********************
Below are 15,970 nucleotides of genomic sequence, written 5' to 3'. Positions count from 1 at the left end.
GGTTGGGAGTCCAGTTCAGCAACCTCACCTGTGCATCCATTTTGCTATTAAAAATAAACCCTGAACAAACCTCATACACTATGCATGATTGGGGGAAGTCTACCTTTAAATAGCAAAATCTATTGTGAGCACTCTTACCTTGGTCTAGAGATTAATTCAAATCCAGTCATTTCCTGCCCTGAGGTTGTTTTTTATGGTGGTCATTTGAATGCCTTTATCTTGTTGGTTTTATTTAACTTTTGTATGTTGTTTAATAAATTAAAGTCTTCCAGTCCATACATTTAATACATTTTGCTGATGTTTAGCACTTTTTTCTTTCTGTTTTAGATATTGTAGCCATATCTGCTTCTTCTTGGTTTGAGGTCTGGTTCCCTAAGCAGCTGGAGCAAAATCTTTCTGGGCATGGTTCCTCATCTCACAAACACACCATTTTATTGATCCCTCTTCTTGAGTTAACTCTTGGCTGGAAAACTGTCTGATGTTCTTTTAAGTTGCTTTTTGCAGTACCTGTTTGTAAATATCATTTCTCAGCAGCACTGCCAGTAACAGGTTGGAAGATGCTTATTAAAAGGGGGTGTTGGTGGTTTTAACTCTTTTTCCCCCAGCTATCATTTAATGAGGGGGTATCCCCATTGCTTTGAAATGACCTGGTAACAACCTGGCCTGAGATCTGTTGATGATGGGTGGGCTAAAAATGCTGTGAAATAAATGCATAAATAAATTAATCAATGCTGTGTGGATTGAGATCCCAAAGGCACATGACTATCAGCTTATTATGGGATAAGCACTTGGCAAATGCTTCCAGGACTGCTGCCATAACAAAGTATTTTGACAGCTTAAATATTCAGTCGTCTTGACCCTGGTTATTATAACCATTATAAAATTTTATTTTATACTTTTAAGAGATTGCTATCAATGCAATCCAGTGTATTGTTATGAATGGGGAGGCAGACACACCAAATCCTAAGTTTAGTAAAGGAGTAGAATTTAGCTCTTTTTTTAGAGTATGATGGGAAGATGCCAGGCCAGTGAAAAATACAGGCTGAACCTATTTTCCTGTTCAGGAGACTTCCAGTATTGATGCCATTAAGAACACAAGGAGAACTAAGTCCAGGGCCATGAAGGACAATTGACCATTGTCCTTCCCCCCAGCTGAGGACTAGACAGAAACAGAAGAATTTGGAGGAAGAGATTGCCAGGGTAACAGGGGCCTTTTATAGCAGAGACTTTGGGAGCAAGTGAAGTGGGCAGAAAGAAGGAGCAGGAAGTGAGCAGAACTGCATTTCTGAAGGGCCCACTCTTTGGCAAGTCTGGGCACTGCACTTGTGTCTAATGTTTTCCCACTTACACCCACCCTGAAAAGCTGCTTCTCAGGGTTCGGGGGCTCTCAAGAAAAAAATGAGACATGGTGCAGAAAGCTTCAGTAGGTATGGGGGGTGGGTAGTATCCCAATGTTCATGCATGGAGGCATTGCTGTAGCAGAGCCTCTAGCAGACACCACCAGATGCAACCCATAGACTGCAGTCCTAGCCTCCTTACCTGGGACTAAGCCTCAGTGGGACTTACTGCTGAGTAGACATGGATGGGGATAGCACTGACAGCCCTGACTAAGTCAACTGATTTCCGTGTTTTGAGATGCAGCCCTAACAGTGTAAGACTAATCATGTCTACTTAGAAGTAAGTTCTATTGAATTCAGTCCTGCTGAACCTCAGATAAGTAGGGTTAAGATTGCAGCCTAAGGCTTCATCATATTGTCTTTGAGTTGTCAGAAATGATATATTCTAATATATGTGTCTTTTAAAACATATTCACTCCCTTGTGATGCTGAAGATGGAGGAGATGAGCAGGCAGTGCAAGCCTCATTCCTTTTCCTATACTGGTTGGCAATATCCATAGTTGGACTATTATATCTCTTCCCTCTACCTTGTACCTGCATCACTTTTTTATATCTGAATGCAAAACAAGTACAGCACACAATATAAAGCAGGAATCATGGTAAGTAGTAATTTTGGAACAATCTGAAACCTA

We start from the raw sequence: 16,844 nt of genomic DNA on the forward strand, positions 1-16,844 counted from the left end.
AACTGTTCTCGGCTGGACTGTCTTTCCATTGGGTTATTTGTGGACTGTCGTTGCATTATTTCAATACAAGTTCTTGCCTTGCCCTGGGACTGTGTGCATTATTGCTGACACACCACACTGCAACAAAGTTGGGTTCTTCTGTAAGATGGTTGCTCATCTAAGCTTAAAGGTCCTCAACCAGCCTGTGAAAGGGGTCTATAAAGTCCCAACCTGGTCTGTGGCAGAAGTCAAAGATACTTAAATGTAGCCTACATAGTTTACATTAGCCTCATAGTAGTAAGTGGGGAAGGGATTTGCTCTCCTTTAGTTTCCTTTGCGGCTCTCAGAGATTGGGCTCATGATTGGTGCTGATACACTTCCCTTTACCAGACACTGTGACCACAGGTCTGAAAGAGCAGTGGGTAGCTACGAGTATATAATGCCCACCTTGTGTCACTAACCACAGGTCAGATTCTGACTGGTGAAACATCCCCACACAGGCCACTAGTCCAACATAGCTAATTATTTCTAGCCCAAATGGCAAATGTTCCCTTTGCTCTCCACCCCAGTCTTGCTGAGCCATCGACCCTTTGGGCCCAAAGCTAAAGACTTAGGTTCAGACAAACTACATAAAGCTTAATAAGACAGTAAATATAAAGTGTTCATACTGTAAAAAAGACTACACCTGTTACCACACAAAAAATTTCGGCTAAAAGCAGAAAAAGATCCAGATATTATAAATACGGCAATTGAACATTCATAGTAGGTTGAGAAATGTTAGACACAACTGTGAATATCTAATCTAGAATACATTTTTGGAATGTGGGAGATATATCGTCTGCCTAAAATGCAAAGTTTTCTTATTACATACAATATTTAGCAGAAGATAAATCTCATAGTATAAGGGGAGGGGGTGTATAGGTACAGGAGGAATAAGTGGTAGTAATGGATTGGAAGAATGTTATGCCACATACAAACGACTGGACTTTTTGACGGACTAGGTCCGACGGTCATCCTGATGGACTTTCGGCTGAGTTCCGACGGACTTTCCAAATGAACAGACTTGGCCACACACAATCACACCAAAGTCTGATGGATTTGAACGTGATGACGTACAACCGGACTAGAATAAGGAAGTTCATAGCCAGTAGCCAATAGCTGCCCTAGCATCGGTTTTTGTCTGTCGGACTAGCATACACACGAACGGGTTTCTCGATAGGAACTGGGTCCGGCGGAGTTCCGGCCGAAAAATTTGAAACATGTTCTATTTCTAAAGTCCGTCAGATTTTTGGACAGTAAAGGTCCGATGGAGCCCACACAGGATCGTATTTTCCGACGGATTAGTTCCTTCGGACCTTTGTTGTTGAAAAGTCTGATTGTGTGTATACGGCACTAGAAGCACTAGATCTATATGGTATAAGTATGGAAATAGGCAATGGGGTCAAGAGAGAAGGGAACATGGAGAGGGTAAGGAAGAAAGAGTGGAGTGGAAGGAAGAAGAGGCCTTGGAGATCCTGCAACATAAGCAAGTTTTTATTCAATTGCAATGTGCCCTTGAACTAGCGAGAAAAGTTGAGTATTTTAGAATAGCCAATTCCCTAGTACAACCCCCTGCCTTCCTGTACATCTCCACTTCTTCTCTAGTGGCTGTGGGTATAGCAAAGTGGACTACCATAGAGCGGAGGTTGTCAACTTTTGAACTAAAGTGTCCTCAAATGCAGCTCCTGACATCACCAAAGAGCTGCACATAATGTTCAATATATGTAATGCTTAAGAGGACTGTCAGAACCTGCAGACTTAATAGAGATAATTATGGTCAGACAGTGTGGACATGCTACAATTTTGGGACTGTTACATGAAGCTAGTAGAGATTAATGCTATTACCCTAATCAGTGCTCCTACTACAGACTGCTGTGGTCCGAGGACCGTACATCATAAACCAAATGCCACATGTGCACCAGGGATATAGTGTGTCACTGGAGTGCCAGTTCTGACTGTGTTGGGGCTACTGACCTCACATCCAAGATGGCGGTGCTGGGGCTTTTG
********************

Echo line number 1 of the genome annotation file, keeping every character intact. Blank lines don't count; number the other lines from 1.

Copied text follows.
Below are 15,970 nucleotides of genomic sequence, written 5' to 3'. Positions count from 1 at the left end.